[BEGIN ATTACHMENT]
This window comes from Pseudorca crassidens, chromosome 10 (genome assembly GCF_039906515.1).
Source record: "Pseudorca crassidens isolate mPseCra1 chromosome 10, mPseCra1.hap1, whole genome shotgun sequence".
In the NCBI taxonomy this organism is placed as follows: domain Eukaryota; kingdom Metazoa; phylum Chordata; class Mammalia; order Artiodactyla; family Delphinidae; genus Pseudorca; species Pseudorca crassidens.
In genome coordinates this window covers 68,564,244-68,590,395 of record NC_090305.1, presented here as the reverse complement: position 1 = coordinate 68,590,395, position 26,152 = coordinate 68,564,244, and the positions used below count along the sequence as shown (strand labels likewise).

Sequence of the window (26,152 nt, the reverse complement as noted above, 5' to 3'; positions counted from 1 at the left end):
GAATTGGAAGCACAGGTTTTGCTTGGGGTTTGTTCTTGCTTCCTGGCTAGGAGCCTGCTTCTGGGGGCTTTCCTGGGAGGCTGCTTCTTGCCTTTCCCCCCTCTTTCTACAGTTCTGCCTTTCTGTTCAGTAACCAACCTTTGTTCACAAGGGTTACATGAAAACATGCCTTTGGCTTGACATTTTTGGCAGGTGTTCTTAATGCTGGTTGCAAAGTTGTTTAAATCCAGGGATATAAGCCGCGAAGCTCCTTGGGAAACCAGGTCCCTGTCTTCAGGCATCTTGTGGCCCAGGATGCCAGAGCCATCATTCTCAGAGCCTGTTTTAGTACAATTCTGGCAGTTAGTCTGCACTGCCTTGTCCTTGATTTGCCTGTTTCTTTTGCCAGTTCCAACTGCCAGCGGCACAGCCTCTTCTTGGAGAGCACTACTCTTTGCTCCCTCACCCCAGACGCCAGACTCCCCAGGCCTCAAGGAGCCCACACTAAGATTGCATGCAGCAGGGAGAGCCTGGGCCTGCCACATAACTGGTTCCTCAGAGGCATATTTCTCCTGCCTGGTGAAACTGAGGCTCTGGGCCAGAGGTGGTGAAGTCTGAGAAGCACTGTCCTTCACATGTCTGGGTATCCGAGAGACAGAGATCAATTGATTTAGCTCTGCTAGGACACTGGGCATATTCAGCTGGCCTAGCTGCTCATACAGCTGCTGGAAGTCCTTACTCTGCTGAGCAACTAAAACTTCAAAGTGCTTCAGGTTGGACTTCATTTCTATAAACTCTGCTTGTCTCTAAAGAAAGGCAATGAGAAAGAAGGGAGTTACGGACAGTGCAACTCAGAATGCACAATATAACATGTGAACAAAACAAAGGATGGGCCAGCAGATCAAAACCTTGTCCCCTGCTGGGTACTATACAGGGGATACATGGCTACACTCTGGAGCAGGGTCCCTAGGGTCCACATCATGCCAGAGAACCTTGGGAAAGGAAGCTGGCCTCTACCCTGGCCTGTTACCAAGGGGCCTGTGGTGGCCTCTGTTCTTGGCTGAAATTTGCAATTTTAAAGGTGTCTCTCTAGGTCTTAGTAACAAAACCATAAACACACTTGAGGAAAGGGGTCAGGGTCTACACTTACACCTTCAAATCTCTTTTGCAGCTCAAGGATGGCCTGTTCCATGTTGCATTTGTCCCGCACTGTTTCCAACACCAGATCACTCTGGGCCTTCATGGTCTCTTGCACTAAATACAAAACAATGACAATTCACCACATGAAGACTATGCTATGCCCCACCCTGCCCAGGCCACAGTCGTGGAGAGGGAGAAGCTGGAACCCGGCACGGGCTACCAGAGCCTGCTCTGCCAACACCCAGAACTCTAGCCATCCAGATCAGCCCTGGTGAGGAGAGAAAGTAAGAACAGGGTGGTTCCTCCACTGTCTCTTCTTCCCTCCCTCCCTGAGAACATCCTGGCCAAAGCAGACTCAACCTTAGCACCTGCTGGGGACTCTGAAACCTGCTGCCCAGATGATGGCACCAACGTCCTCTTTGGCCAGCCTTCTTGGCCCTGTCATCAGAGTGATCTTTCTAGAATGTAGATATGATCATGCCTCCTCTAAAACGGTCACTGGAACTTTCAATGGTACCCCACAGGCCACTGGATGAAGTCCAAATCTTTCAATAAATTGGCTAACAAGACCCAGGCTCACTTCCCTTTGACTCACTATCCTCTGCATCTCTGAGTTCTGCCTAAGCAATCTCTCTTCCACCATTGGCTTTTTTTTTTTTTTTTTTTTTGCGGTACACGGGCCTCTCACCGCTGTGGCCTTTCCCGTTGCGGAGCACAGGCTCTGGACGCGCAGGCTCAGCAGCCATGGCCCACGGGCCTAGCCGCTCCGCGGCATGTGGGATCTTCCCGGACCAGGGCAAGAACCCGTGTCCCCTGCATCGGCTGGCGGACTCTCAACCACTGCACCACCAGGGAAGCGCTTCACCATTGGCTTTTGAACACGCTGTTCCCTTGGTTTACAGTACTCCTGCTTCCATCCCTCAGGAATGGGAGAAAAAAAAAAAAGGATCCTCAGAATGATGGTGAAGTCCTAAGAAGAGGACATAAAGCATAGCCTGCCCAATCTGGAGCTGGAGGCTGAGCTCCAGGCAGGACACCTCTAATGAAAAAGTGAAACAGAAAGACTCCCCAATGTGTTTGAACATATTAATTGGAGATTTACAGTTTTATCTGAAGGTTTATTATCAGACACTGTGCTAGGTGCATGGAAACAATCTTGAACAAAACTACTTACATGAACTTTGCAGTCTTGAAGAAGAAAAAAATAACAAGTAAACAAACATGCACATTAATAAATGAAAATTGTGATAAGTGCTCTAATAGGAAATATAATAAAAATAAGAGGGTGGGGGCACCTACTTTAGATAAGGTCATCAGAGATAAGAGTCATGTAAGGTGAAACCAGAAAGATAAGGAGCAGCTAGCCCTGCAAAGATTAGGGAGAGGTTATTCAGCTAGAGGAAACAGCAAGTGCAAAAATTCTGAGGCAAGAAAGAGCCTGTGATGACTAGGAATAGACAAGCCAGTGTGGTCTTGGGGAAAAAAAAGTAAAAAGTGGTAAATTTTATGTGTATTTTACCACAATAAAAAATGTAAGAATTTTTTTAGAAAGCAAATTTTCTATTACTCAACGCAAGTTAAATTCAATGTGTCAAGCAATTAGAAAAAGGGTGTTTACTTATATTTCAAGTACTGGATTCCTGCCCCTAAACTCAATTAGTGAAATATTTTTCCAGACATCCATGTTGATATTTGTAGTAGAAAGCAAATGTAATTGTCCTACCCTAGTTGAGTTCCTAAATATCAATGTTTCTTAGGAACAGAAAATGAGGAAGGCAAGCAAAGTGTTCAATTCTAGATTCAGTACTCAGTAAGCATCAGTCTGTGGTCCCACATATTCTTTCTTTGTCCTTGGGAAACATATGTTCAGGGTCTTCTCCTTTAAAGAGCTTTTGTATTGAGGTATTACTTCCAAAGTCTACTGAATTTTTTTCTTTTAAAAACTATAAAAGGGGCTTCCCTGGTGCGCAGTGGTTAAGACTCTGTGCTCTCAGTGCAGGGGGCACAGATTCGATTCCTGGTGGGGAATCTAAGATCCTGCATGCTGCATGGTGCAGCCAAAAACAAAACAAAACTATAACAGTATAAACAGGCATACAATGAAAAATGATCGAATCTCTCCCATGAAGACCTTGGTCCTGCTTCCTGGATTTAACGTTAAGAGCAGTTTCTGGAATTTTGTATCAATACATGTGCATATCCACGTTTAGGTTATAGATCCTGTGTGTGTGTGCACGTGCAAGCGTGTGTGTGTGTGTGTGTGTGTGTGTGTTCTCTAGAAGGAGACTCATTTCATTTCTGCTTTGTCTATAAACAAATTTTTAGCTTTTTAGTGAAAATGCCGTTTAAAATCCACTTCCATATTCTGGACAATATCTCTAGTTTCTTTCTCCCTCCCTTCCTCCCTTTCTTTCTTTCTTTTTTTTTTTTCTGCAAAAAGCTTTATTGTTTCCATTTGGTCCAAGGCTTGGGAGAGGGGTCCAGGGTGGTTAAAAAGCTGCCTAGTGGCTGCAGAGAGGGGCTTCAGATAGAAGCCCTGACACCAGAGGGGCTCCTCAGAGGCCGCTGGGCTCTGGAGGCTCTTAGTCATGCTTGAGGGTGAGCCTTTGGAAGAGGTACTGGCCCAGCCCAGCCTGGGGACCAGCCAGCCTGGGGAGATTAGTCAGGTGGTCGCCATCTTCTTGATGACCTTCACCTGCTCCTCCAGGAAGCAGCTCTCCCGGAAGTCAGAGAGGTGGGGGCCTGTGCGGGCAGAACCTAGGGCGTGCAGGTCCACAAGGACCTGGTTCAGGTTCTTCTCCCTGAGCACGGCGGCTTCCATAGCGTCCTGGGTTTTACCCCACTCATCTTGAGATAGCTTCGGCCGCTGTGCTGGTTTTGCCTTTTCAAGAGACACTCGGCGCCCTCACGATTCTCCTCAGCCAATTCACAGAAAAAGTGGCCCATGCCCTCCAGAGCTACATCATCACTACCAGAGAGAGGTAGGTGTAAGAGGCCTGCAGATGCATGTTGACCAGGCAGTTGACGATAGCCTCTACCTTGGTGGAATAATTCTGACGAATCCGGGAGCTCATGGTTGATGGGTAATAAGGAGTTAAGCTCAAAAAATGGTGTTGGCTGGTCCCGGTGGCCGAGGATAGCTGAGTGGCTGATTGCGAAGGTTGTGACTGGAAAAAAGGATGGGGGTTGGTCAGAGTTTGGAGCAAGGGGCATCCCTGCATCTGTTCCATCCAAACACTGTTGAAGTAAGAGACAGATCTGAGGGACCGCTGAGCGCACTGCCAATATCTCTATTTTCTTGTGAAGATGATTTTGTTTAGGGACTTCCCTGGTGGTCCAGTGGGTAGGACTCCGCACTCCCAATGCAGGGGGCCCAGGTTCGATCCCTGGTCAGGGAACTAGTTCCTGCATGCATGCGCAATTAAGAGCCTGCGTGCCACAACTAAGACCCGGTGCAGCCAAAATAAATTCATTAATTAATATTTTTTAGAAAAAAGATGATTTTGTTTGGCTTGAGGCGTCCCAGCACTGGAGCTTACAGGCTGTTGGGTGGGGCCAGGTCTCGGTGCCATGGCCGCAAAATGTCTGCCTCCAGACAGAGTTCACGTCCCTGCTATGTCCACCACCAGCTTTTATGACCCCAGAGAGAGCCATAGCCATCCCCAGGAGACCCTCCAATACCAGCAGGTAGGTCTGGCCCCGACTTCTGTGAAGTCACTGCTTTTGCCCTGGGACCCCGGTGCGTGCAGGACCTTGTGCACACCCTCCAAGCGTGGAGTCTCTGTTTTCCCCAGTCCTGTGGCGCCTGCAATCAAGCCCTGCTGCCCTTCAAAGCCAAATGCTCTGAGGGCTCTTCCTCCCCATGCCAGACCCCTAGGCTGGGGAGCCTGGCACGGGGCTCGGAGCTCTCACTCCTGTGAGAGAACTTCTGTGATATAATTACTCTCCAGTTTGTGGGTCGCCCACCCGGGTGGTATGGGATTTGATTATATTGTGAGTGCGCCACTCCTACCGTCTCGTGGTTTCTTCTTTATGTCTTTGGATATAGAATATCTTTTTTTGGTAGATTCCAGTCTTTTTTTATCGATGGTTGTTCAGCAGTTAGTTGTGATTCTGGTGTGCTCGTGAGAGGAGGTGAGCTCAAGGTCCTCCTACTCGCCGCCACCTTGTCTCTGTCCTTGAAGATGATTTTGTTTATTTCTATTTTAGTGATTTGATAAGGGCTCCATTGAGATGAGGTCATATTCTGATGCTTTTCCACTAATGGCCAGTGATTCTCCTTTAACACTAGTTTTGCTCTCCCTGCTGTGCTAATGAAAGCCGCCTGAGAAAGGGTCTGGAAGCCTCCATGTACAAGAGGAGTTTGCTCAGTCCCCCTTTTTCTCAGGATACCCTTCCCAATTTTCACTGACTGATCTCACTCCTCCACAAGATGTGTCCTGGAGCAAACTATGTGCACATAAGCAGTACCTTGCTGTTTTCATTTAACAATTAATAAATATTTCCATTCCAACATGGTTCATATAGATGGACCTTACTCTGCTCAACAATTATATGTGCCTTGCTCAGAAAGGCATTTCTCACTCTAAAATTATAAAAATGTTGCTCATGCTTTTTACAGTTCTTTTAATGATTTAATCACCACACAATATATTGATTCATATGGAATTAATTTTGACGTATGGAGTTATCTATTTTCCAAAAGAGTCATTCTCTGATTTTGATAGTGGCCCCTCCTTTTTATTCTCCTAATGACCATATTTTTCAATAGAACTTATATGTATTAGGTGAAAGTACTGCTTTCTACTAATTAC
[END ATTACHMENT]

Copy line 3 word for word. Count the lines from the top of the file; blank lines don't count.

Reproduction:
In the NCBI taxonomy this organism is placed as follows: domain Eukaryota; kingdom Metazoa; phylum Chordata; class Mammalia; order Artiodactyla; family Delphinidae; genus Pseudorca; species Pseudorca crassidens.